Dr Chapman, the lovely doctor who told me I have this – and specialises in this disease – showed me a lovely picture in November 2009 of my bile ducts and the distinctive ‘beading’ that was happening to them.

‘Not to worry,’ he said, ‘we won’t be talking about transplant for at least 10 years.’

Not too bad, I thought. I could cope with that.

Friday just gone I had another meeting with Dr Chapman – just over 18 months from when we first met – to have a chat about what has been going wrong recently with me. I’ve been suffering a ‘blip’ which would usually be sorted out with a stent or some dilation of the bile ducts where they had started to narrow.

I got to see another picture of my insides, but this time instead of a clear channel of white which indicates the bile ducts there was this thin line which completely disappeared in some places.

Pointing to this, Dr Chapman said, ‘We were hoping for a few locations we could go in and stretch. This isn’t the case with you, there’s narrowing everywhere. We’re looking at referring you for liver transplantation.’

So, yeah – I need a liver transplant.

This week I have a couple more pokings and proddings in Oxford and after that I will be referred up to Birmingham to be assessed for transplant and put on the waiting list for a transplant.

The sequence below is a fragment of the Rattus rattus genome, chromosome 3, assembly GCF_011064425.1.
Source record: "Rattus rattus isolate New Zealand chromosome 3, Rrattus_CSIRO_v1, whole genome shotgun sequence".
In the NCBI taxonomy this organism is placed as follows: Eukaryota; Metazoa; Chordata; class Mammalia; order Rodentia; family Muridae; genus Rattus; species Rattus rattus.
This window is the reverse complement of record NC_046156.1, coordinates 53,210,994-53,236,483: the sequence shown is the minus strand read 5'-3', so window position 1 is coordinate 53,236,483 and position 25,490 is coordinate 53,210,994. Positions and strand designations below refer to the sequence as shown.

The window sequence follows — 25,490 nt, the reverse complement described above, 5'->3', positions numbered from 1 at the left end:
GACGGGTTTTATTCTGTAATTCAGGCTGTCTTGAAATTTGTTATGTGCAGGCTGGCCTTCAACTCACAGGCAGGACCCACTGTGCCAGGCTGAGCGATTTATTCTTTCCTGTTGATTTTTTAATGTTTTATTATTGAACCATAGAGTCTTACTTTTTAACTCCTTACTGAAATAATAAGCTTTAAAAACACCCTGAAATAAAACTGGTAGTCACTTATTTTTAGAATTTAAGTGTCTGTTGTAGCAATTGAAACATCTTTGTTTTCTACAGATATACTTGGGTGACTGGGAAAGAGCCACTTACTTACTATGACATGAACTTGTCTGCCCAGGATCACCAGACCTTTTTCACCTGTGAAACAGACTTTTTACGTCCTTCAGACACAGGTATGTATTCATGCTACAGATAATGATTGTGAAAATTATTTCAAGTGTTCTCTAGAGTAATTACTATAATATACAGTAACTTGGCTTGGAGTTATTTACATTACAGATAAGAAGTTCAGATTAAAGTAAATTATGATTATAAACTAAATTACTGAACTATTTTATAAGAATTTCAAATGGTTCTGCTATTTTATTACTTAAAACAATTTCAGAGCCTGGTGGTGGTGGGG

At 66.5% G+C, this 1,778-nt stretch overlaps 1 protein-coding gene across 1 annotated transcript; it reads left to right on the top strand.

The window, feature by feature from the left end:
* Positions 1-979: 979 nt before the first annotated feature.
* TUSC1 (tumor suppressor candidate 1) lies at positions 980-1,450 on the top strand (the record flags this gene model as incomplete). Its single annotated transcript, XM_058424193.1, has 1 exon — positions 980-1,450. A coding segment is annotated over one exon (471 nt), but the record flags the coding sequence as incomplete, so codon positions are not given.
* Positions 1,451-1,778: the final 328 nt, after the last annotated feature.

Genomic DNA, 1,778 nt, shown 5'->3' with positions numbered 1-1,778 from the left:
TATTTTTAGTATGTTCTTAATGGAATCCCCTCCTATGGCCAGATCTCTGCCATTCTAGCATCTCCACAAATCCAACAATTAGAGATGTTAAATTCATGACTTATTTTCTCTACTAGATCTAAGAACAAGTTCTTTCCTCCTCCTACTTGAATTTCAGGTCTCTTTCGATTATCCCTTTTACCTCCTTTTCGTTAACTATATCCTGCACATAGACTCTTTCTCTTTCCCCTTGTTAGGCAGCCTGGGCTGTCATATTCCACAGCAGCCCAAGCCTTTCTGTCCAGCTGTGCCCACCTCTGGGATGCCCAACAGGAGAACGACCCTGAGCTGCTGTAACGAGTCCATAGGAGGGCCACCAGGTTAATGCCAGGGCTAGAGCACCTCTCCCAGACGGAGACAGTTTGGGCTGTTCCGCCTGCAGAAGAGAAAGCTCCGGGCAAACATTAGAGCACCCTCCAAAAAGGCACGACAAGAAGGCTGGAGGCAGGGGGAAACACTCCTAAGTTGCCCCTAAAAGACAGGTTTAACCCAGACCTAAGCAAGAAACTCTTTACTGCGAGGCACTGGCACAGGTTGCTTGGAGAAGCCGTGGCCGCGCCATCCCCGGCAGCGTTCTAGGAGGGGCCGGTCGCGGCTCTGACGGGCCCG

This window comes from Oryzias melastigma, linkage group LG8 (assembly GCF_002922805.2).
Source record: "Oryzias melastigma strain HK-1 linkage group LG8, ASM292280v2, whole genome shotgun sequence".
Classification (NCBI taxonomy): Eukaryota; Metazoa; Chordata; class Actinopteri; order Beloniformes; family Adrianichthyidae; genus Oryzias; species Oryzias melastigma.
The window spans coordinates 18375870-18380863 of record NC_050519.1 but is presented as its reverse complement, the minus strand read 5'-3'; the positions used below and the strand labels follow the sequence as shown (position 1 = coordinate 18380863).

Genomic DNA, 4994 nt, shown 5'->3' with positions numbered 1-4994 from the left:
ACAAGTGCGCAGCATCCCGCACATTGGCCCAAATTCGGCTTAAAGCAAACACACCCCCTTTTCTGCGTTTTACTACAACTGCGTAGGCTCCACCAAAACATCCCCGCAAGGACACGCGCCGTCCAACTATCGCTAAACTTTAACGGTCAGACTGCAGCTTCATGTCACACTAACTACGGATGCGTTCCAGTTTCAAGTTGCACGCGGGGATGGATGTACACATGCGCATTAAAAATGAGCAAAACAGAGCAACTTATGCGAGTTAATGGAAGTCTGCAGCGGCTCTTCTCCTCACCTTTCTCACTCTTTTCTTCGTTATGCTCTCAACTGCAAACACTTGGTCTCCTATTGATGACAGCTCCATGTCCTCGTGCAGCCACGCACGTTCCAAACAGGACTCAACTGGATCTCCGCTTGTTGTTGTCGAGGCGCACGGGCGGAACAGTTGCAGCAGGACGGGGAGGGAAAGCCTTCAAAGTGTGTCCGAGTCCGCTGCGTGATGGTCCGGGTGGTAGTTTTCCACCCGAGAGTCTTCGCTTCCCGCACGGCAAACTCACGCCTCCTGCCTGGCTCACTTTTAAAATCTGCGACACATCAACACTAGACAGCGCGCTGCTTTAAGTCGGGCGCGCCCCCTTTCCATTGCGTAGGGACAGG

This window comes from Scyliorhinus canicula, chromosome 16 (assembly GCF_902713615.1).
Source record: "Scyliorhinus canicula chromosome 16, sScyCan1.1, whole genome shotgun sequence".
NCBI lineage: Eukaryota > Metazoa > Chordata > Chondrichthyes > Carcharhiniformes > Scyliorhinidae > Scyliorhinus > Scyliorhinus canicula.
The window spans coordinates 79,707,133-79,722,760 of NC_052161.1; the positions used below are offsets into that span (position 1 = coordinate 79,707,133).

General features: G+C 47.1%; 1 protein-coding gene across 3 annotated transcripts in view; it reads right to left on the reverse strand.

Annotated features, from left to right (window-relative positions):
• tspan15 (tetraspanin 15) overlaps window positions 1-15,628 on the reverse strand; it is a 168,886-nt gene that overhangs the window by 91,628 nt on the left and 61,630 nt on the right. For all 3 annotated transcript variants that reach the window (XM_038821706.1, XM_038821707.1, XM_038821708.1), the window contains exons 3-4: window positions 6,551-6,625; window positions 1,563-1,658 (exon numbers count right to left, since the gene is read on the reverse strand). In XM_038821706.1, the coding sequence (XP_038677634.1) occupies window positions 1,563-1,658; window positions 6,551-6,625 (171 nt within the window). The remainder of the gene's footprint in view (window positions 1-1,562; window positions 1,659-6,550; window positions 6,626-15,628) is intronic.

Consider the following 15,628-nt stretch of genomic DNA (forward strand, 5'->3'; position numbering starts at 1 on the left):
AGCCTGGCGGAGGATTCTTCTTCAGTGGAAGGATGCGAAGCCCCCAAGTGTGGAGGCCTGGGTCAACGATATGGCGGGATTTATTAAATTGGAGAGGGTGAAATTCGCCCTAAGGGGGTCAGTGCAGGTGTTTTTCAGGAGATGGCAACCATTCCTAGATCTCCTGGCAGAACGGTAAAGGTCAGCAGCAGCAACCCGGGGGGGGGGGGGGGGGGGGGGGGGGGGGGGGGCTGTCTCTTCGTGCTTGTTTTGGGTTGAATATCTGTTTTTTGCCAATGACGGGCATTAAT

I don’t blame Dr Chapman for his initial 10 year estimate. I have read enough about PSC to know this is the mean case time from diagnosis to ‘end point’, but I have also read enough to know that this PSC is wildly unpredictable. Dr Chapman is a great doctor; I trust him completely. If he thinks it’s time for this, then it is.

So, I’m still not back at work, but I went in this morning to let them know what’s what. I decided to do this face to face as it’s not the easiest thing to tell someone over the phone. They were, as always, very understanding.

I explained that until the assessment is over I just need to stay at home and rest. After that, well… I guess that is up to what the transplant assessors decide.